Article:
As a member of the British Commonwealth, Australia entered World War II when Britain declared war on Germany. The Prime Minister of Australia, Robert Gordon Menzies, made the announcement on September 3, 1939. In total, almost 1 million Australians served during the war in Europe, North Africa, Southeast Asia, and throughout the Pacific region. Precise statistics vary across research sites, but approximately 39,000 were killed, and 30,000 were taken prisoner.
Within the country of Australia, the war in Europe seemed remote, but when Japan entered the war in December 1941, invasion loomed as a very real threat. The first attack on the mainland occurred in the northern city of Darwin, which was bombed by Japanese warplanes on February 19, 1942. In that attack, approximately 200 civilians were killed. Other attacks of northern Australian cities followed.
Because Britain was unable to send troops to aid in Australia's defense, the United States assumed responsibility for the protection of the country, sending ships, aircraft, equipment, and reinforcements. By 1943, 250,000 US soldiers were stationed in cities on the east coast. Numerous Allied victories around the Pacific theater began to reduce the threat of imminent invasion.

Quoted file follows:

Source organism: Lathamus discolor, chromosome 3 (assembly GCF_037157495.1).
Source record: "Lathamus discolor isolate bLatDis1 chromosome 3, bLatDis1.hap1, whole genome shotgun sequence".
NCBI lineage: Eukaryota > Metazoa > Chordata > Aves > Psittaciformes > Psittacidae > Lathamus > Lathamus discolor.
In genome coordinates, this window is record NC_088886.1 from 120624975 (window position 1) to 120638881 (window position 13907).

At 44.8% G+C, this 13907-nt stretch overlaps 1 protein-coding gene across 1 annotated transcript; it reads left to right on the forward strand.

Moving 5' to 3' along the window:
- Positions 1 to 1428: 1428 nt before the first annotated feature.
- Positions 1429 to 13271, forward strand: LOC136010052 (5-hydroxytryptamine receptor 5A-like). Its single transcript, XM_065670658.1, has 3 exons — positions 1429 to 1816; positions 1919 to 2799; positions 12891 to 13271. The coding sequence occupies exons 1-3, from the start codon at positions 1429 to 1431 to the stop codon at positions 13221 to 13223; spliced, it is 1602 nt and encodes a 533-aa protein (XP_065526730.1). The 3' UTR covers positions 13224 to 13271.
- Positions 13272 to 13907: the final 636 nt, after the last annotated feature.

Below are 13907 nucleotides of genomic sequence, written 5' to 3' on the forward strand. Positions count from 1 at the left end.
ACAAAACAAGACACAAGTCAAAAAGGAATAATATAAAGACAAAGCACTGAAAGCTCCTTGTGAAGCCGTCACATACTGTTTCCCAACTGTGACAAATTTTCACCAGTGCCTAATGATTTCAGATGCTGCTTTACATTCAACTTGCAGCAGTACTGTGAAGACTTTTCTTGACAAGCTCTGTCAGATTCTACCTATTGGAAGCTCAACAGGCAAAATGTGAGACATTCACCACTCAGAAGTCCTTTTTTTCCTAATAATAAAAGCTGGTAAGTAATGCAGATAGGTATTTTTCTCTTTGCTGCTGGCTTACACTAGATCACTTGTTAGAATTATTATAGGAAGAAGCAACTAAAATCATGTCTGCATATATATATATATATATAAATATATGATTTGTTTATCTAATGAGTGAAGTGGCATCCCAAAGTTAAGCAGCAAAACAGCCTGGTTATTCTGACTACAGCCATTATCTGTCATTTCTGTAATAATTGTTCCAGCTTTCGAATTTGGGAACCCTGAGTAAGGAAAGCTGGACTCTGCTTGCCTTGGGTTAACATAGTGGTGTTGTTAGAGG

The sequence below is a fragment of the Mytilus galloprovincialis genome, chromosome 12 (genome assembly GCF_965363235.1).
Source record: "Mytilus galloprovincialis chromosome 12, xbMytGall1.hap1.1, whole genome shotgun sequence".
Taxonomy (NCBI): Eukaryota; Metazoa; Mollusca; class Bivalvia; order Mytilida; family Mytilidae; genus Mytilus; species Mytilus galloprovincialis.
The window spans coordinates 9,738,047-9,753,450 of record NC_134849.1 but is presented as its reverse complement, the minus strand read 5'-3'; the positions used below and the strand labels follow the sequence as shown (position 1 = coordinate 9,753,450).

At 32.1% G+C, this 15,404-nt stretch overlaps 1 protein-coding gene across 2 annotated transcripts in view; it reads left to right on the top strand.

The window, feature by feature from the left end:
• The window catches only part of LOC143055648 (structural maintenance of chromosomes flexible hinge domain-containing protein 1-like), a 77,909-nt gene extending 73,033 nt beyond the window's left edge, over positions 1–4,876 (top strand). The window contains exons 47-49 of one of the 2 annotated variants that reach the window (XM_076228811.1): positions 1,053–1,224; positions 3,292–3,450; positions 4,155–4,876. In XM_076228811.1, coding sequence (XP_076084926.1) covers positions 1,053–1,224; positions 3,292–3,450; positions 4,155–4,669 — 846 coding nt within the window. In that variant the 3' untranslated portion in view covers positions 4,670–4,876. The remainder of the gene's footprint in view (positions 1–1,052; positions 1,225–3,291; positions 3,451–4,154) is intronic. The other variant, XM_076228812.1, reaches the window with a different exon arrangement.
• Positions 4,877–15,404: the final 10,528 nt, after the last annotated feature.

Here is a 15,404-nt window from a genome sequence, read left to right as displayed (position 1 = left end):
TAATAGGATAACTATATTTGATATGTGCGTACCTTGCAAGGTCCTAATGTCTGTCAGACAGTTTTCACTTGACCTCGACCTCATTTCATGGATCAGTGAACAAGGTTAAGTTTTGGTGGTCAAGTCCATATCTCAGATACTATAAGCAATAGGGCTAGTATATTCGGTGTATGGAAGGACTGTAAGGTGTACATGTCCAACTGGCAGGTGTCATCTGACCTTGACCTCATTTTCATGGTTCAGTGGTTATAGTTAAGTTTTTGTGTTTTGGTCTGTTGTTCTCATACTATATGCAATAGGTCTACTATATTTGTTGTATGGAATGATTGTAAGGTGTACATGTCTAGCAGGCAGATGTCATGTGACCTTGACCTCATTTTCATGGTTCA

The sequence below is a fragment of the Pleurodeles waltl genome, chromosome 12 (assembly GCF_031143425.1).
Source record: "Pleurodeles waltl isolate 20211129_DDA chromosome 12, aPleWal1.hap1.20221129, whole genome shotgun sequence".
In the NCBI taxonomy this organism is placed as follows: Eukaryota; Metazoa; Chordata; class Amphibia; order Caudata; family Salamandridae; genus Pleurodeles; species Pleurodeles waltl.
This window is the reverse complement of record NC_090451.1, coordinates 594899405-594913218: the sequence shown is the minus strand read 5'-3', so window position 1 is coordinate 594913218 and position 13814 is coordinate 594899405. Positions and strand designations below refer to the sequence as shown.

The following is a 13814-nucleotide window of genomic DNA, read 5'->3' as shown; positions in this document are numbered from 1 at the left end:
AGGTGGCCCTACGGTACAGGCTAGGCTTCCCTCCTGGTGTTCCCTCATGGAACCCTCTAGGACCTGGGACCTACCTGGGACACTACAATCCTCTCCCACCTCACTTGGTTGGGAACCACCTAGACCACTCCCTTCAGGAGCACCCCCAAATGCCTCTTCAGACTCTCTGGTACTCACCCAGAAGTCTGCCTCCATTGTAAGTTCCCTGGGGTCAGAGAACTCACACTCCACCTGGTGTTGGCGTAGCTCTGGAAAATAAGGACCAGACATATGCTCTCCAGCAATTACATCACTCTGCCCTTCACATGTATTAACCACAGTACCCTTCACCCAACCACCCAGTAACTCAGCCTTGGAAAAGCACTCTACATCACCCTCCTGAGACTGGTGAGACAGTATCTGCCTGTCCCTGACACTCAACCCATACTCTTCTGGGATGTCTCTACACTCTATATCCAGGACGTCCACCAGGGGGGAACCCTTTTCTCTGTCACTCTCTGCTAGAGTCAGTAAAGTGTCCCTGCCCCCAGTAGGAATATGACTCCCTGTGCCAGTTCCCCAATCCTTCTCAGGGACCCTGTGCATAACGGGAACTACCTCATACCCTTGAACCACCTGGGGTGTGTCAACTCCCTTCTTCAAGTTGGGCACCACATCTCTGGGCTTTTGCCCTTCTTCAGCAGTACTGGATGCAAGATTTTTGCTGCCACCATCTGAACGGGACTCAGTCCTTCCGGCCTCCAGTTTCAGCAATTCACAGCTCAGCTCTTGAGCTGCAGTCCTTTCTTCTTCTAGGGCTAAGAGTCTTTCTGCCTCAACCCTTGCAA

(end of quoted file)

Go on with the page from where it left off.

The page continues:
Short term effects of the war in Australia included the rationing of meat, sugar, tea, butter, and other commodities. Barbed wire was placed upon eastern beaches, and blackouts were imposed. Many individual families dug air raid shelters. The Australian government imprisoned citizens born in enemy countries such as Japan, Germany, and Italy in internment camps. The government also censored the news.
As in the United States, wartime brought economic prosperity to Australia as industries ramped up production of wartime needs. Many jobs were created, and because so many men were overseas fighting, women entered the workforce as never before. Women also joined the military forces, although only in noncombat positions.
Long-term effects of the war included mental instability, post-traumatic stress, suicidal tendencies, and alcoholism in returning servicemen. The Cold War, which altered diplomatic relationships around the world, also impacted Australia.
With the awareness that Great Britain was unable to protect Australia in times of distress, the war weakened Australia's relationship with Great Britain. Instead, Australia developed a stronger relationship with the United States. The Australian economy continued to prosper in the wake of the industrial surge during the war.